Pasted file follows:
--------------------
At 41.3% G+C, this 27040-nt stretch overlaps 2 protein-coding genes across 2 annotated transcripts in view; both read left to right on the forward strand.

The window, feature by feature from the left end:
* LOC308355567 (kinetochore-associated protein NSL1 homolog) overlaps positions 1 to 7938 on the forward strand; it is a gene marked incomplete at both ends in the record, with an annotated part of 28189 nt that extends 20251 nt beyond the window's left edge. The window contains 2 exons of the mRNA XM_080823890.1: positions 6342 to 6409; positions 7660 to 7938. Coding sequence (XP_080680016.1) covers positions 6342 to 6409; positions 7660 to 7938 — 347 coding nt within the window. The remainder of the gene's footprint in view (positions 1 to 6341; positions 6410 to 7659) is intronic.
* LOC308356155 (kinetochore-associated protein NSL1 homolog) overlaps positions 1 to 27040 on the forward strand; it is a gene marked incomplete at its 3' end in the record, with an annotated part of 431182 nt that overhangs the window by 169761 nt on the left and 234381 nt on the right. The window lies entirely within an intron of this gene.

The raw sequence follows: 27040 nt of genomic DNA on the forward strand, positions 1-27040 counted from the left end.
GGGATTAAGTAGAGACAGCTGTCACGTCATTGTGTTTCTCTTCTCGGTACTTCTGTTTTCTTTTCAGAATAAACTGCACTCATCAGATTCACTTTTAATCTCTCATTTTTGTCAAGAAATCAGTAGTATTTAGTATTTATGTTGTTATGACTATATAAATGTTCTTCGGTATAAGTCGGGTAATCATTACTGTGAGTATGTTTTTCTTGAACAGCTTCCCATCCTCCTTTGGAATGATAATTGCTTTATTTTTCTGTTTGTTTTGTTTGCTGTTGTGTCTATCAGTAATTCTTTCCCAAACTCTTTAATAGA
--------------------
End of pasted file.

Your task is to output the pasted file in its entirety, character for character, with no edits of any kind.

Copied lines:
At 41.3% G+C, this 27040-nt stretch overlaps 2 protein-coding genes across 2 annotated transcripts in view; both read left to right on the forward strand.

The window, feature by feature from the left end:
* LOC308355567 (kinetochore-associated protein NSL1 homolog) overlaps positions 1 to 7938 on the forward strand; it is a gene marked incomplete at both ends in the record, with an annotated part of 28189 nt that extends 20251 nt beyond the window's left edge. The window contains 2 exons of the mRNA XM_080823890.1: positions 6342 to 6409; positions 7660 to 7938. Coding sequence (XP_080680016.1) covers positions 6342 to 6409; positions 7660 to 7938 — 347 coding nt within the window. The remainder of the gene's footprint in view (positions 1 to 6341; positions 6410 to 7659) is intronic.
* LOC308356155 (kinetochore-associated protein NSL1 homolog) overlaps positions 1 to 27040 on the forward strand; it is a gene marked incomplete at its 3' end in the record, with an annotated part of 431182 nt that overhangs the window by 169761 nt on the left and 234381 nt on the right. The window lies entirely within an intron of this gene.

The raw sequence follows: 27040 nt of genomic DNA on the forward strand, positions 1-27040 counted from the left end.
GGGATTAAGTAGAGACAGCTGTCACGTCATTGTGTTTCTCTTCTCGGTACTTCTGTTTTCTTTTCAGAATAAACTGCACTCATCAGATTCACTTTTAATCTCTCATTTTTGTCAAGAAATCAGTAGTATTTAGTATTTATGTTGTTATGACTATATAAATGTTCTTCGGTATAAGTCGGGTAATCATTACTGTGAGTATGTTTTTCTTGAACAGCTTCCCATCCTCCTTTGGAATGATAATTGCTTTATTTTTCTGTTTGTTTTGTTTGCTGTTGTGTCTATCAGTAATTCTTTCCCAAACTCTTTAATAGA